Fish Oil in Diet Reduces Methane

At a time when agriculture is coming under more and more criticism regarding greenhouse gas emissions, researchers at University College Dublin, have discovered that the inclusion of two per cent fish oil in the diet (20 g/kg DMI) of steers will reduce methane output by approximately 25 per cent, and reduce feed intake by 10 per cent, writes TheCattleSite junior editor, Charlote Johnston.
calendar icon 16 November 2009
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Irish livestock account for 0.55 million tonnes of methane (CH4) annually from entire fermentation and manure management, but recent studies have shown the potential to reduce ruminal methanogenesis through strategic dietary supplementation with polyunsaturated fatty acids (PUFAs).

Knowing that fish are naturally high in n-3 PUFA, the researchers used nine mature limousin crossbred steers in the trial. The findings were presented earlier this year at the British Society of Animal Science annual conference, by Kirstie Petrie, who led the research team in Dublin.

The animals were housed in slatted floor pens and fed individually. Feed was offered in two equal portions at 8am and 4pm daily. Steers were fed a 50:50 forage: concentration diet, with barley straw as the forage source. Intakes were restricted to 95 per cent of voluntary intake.

Three concentrates were manufactured to supply fish oil at zero, one per cent and two per cent dry matter intake (DMI) and all diets were formulated to be iso-nitrogenous (14 per cent CP DM). The fish oil contained 43 per cent EPA and 19 per cent DHA. Dry matter intake was measured daily.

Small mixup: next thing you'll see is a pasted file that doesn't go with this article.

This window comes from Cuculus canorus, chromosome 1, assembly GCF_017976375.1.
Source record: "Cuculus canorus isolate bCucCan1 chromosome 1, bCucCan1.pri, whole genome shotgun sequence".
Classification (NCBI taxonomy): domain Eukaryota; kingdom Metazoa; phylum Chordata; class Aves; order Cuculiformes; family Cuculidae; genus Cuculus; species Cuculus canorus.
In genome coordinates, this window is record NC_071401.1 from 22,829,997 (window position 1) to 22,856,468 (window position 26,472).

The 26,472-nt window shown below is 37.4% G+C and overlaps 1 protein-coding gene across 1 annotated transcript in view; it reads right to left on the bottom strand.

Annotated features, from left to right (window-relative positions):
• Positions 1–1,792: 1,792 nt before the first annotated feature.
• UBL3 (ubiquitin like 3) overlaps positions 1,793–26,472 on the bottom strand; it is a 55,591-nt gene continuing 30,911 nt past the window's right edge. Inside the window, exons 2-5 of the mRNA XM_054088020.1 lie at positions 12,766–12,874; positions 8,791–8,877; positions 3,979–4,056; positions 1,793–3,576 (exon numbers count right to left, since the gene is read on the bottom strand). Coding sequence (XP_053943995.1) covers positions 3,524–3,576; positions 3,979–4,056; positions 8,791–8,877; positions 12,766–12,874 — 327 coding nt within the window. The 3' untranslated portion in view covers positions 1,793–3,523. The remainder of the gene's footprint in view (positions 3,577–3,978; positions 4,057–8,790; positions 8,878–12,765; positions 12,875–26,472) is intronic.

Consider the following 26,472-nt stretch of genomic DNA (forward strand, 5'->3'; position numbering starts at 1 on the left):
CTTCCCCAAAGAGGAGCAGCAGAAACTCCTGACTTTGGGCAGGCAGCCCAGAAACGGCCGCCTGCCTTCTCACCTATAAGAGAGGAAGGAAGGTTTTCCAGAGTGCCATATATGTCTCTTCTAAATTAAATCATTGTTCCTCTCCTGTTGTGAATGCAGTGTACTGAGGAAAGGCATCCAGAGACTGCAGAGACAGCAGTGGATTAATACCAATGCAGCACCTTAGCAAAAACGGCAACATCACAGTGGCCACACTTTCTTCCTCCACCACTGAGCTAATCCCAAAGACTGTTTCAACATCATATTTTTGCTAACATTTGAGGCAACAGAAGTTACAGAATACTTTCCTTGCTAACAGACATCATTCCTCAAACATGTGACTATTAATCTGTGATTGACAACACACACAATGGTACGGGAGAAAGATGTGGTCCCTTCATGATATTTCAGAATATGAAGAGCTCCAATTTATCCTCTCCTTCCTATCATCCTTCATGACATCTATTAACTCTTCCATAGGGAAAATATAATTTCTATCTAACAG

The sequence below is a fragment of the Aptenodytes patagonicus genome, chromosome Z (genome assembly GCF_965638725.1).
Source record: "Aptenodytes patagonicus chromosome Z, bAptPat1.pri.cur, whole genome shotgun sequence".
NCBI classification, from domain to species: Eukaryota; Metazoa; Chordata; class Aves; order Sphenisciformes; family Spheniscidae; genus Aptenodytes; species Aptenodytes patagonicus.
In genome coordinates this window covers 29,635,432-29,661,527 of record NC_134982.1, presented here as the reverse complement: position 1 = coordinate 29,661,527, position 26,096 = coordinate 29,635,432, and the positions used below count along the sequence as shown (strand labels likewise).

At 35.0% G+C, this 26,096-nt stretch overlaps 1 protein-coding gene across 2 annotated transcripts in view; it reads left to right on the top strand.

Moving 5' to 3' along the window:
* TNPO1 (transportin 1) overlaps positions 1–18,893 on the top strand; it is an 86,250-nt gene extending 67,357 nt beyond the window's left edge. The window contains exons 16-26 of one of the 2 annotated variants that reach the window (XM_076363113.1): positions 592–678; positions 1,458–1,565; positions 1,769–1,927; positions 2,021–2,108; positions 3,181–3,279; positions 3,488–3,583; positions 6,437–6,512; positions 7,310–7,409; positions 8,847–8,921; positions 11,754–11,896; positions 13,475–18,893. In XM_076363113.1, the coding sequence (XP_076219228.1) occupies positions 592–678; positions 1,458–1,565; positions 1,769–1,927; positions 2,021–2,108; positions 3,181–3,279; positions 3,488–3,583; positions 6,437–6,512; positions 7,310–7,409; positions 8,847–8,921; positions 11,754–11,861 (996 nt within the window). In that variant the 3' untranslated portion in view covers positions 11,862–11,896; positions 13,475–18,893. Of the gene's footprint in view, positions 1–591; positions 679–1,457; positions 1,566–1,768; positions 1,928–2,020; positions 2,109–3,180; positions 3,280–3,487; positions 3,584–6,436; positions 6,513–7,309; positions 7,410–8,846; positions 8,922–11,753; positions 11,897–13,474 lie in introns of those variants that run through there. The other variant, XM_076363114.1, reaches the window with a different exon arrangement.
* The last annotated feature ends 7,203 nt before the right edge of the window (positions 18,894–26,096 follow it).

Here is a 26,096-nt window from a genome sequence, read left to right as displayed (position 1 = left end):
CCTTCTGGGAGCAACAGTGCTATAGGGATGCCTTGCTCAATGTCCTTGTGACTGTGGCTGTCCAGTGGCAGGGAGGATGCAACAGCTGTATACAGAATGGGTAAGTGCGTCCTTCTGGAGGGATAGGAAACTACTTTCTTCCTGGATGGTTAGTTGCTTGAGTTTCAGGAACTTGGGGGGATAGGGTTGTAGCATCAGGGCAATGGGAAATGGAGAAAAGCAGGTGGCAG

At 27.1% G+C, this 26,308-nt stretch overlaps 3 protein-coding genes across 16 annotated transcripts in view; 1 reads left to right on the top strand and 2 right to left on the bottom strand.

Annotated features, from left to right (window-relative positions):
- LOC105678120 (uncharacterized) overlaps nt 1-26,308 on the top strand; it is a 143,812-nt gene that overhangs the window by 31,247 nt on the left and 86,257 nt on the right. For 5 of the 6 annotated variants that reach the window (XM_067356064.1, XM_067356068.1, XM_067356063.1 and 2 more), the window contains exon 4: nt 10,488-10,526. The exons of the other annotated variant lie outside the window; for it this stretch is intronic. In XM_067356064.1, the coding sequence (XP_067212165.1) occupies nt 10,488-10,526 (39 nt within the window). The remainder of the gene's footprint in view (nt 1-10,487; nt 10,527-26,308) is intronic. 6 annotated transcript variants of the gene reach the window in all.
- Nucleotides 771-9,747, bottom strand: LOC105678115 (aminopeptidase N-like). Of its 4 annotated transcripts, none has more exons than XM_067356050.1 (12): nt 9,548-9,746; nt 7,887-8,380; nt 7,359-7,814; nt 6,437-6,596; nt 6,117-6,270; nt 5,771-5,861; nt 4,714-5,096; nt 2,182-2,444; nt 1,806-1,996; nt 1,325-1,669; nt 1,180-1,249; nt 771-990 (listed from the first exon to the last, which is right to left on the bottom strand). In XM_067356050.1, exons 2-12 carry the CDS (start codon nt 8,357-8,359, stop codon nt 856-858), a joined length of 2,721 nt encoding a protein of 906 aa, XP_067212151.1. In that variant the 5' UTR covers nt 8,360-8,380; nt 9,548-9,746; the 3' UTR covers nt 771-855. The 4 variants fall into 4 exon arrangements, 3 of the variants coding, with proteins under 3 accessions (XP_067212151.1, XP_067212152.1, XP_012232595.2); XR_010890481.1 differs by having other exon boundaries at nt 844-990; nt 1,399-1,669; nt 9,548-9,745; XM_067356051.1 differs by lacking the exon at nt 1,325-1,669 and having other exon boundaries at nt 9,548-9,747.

Figure 1 Effect of diet on feed intake (kg DMI/day)

Following a 21-day dietary adaptation period, daily CH4 emissions were measured on all steers on days 23 to 27 of each of three 28-day experimental periods, using the sulphur hexafluoride (SF6) tracer technique.

The CH4 and SF6 samples collected from the steers were analysed by gas chromatography and adjusted for ambient concentrations.


Figure 2 Effect of diet on CH4 emissions

“And we found that dietary supplementation with two per cent fish oil resulted in a decrease of both daily and intake corrected CH4 production,” said Miss Petrie. “But this was associated with a linear decrease in intake – 9.5 per cent – in the animals fed at the two per cent level. The greatest incremental decrease in both absolute and feed intake corrected CH4 emissions was recorded between one and two per cent dietary fish oil inclusion,” she added.

November 2009
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